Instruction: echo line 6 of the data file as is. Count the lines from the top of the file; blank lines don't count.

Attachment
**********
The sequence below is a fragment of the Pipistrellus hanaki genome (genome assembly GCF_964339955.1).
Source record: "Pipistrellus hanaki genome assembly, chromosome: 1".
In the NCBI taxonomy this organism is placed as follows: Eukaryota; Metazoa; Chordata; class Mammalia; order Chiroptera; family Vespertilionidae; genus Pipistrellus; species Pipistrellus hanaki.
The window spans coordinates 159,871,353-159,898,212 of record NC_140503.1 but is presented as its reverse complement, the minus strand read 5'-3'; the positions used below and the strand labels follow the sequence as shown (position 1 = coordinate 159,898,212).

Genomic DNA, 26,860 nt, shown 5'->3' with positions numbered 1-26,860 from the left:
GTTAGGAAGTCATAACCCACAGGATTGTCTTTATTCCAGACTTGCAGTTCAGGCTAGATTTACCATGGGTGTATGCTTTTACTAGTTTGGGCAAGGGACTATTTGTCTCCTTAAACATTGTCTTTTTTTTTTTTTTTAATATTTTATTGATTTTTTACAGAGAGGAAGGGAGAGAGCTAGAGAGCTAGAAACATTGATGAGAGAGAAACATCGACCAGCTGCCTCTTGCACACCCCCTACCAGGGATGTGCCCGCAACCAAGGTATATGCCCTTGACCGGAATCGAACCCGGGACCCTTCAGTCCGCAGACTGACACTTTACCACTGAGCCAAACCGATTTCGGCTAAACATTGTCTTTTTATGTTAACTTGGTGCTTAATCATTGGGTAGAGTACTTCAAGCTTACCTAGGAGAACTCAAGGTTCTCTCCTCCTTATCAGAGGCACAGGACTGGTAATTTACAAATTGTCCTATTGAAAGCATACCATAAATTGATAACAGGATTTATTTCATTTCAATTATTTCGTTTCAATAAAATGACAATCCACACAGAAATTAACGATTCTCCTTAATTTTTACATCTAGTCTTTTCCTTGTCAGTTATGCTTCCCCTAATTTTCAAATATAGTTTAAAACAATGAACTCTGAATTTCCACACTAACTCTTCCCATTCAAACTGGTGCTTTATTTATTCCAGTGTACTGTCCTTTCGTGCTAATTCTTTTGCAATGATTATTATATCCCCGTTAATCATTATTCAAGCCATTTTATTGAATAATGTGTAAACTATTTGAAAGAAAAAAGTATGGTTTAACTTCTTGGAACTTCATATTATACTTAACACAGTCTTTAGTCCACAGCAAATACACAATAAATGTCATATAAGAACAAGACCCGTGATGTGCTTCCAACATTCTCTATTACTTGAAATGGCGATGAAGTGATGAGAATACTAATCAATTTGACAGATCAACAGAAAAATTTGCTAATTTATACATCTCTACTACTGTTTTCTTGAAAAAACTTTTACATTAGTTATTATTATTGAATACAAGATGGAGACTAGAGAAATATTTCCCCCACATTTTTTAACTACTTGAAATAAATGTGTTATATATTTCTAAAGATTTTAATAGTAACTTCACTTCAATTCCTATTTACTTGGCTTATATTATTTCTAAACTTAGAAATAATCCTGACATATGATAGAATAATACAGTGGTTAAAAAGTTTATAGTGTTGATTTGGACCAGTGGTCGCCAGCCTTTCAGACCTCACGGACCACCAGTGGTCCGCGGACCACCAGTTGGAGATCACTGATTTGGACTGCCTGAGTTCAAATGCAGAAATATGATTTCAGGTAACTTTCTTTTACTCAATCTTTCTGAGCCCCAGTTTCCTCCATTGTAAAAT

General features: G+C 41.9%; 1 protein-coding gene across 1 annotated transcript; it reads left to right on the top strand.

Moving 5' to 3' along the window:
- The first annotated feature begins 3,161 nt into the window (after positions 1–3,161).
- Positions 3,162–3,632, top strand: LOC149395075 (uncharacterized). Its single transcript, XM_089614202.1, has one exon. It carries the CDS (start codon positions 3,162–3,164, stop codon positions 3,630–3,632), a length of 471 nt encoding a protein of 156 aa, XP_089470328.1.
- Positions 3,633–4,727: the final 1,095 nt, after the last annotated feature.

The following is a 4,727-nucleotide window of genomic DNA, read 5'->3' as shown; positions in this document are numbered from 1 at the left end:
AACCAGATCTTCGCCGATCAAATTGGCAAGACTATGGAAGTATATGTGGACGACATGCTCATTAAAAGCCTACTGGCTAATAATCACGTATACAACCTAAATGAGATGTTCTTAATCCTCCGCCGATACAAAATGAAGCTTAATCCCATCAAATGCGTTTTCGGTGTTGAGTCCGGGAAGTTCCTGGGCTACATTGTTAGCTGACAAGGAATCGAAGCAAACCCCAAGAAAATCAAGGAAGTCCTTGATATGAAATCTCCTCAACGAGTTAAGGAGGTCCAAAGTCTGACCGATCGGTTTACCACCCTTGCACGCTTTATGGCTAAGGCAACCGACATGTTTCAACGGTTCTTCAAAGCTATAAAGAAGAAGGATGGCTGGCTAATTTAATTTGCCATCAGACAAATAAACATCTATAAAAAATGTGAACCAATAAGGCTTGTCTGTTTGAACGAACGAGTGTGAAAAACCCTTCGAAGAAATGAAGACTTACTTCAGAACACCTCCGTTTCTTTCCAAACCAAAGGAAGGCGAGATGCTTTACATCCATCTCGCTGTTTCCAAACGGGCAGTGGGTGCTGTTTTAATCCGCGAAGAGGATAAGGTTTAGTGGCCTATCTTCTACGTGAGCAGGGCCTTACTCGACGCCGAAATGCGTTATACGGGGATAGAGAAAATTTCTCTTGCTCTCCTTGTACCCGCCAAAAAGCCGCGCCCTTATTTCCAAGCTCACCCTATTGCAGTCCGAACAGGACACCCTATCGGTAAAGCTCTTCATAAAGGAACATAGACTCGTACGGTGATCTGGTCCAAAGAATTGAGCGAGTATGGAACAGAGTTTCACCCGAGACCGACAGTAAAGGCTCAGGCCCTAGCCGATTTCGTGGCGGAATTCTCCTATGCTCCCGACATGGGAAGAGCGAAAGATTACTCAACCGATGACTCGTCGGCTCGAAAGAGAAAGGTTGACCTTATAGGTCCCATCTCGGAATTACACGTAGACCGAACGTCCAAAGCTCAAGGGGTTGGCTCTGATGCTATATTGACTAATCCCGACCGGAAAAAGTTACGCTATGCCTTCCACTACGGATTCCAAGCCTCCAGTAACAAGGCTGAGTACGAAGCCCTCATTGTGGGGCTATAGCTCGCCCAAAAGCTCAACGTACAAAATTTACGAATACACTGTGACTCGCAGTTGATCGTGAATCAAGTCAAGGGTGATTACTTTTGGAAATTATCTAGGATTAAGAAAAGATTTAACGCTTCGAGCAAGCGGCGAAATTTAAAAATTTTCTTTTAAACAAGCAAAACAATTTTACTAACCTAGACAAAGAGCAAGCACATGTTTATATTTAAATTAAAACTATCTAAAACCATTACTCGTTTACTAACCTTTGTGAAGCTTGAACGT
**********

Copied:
GTTAGGAAGTCATAACCCACAGGATTGTCTTTATTCCAGACTTGCAGTTCAGGCTAGATTTACCATGGGTGTATGCTTTTACTAGTTTGGGCAAGGGACTATTTGTCTCCTTAAACATTGTCTTTTTTTTTTTTTTTAATATTTTATTGATTTTTTACAGAGAGGAAGGGAGAGAGCTAGAGAGCTAGAAACATTGATGAGAGAGAAACATCGACCAGCTGCCTCTTGCACACCCCCTACCAGGGATGTGCCCGCAACCAAGGTATATGCCCTTGACCGGAATCGAACCCGGGACCCTTCAGTCCGCAGACTGACACTTTACCACTGAGCCAAACCGATTTCGGCTAAACATTGTCTTTTTATGTTAACTTGGTGCTTAATCATTGGGTAGAGTACTTCAAGCTTACCTAGGAGAACTCAAGGTTCTCTCCTCCTTATCAGAGGCACAGGACTGGTAATTTACAAATTGTCCTATTGAAAGCATACCATAAATTGATAACAGGATTTATTTCATTTCAATTATTTCGTTTCAATAAAATGACAATCCACACAGAAATTAACGATTCTCCTTAATTTTTACATCTAGTCTTTTCCTTGTCAGTTATGCTTCCCCTAATTTTCAAATATAGTTTAAAACAATGAACTCTGAATTTCCACACTAACTCTTCCCATTCAAACTGGTGCTTTATTTATTCCAGTGTACTGTCCTTTCGTGCTAATTCTTTTGCAATGATTATTATATCCCCGTTAATCATTATTCAAGCCATTTTATTGAATAATGTGTAAACTATTTGAAAGAAAAAAGTATGGTTTAACTTCTTGGAACTTCATATTATACTTAACACAGTCTTTAGTCCACAGCAAATACACAATAAATGTCATATAAGAACAAGACCCGTGATGTGCTTCCAACATTCTCTATTACTTGAAATGGCGATGAAGTGATGAGAATACTAATCAATTTGACAGATCAACAGAAAAATTTGCTAATTTATACATCTCTACTACTGTTTTCTTGAAAAAACTTTTACATTAGTTATTATTATTGAATACAAGATGGAGACTAGAGAAATATTTCCCCCACATTTTTTAACTACTTGAAATAAATGTGTTATATATTTCTAAAGATTTTAATAGTAACTTCACTTCAATTCCTATTTACTTGGCTTATATTATTTCTAAACTTAGAAATAATCCTGACATATGATAGAATAATACAGTGGTTAAAAAGTTTATAGTGTTGATTTGGACCAGTGGTCGCCAGCCTTTCAGACCTCACGGACCACCAGTGGTCCGCGGACCACCAGTTGGAGATCACTGATTTGGACTGCCTGAGTTCAAATGCAGAAATATGATTTCAGGTAACTTTCTTTTACTCAATCTTTCTGAGCCCCAGTTTCCTCCATTGTAAAAT